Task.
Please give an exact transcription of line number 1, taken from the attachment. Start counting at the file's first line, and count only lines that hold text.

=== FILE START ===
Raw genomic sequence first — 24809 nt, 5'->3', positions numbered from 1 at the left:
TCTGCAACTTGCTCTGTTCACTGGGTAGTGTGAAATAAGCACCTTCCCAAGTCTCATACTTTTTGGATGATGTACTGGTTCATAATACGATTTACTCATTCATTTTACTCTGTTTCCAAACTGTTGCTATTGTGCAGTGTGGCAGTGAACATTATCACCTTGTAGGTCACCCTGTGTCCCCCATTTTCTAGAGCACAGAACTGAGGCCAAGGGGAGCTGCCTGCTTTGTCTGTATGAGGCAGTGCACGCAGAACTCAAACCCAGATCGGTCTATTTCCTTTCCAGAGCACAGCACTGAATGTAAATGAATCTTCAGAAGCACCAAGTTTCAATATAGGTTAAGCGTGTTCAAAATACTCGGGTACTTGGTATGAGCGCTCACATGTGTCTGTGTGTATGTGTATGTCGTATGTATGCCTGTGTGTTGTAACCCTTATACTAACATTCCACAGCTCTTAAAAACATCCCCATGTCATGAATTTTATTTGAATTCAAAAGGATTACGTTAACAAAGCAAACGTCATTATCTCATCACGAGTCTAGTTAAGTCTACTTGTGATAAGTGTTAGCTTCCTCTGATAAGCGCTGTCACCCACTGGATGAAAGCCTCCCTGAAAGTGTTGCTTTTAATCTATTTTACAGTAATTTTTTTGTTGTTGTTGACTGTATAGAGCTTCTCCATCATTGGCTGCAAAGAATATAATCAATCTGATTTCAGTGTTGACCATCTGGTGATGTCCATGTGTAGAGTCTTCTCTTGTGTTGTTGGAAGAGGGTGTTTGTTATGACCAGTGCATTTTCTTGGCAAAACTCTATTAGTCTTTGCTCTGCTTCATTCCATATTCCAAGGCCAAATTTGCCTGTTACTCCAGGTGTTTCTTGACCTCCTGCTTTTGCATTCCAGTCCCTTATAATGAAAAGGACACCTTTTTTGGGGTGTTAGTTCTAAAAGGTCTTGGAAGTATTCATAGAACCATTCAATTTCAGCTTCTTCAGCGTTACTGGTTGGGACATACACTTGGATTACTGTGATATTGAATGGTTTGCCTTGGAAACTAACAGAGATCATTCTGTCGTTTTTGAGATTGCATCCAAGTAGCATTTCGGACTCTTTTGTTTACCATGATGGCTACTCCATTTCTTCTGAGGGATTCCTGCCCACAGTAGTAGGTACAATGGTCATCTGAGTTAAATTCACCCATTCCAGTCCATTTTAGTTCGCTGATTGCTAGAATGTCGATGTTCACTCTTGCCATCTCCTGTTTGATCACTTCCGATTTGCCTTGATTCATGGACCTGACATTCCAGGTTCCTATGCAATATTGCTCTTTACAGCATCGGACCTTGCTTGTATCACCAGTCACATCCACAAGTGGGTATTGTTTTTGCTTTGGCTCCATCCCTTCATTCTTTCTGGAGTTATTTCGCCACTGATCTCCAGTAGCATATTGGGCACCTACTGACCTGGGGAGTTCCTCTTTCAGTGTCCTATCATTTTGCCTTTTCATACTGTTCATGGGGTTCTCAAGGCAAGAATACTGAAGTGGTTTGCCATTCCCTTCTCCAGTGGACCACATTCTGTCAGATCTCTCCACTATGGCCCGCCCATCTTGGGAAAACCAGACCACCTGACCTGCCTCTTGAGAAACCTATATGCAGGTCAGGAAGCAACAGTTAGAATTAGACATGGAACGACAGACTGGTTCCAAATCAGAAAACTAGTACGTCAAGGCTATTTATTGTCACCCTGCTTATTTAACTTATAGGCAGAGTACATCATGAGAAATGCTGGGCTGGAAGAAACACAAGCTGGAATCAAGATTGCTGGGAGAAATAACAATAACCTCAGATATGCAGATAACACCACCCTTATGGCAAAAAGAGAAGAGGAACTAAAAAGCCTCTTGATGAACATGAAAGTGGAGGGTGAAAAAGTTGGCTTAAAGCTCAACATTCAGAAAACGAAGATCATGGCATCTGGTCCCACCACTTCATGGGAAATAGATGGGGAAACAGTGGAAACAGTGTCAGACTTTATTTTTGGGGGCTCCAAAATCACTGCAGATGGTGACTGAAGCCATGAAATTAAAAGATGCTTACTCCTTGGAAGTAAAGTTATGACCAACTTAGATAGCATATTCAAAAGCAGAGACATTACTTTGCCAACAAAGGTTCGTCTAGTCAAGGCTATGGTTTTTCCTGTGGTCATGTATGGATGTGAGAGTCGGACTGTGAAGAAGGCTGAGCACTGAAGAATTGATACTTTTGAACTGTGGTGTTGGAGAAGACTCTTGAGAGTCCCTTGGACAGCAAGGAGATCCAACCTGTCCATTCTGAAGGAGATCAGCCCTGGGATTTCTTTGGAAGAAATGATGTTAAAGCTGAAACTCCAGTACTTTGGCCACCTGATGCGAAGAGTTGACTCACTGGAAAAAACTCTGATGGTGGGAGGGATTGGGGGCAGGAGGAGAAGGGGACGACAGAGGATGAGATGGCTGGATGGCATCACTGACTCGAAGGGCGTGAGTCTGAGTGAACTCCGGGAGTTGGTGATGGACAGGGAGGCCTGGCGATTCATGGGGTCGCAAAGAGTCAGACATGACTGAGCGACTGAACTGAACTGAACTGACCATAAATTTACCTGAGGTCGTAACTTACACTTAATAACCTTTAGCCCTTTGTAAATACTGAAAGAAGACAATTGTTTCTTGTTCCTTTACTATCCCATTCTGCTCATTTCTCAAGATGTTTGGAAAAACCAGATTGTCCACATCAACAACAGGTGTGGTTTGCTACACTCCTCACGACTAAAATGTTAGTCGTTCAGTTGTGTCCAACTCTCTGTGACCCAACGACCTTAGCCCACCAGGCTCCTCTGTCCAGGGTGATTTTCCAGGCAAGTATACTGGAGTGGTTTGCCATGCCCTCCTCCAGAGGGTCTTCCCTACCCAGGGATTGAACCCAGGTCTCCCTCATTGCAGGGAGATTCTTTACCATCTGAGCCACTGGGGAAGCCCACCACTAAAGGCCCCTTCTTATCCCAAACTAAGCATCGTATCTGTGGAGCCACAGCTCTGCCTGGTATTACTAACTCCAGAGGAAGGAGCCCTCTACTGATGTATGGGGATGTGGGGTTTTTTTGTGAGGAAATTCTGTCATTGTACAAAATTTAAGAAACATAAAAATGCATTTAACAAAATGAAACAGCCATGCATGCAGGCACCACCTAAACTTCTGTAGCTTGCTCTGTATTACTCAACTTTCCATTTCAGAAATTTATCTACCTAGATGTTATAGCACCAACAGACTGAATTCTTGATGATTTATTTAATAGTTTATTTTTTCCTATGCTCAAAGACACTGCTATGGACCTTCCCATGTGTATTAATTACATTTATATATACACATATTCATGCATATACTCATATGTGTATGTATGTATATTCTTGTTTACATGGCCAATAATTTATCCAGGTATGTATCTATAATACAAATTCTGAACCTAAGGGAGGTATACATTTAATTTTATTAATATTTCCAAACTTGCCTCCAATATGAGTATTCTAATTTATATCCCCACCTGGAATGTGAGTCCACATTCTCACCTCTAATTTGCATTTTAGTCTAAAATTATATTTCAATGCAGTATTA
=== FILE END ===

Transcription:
Raw genomic sequence first — 24809 nt, 5'->3', positions numbered from 1 at the left: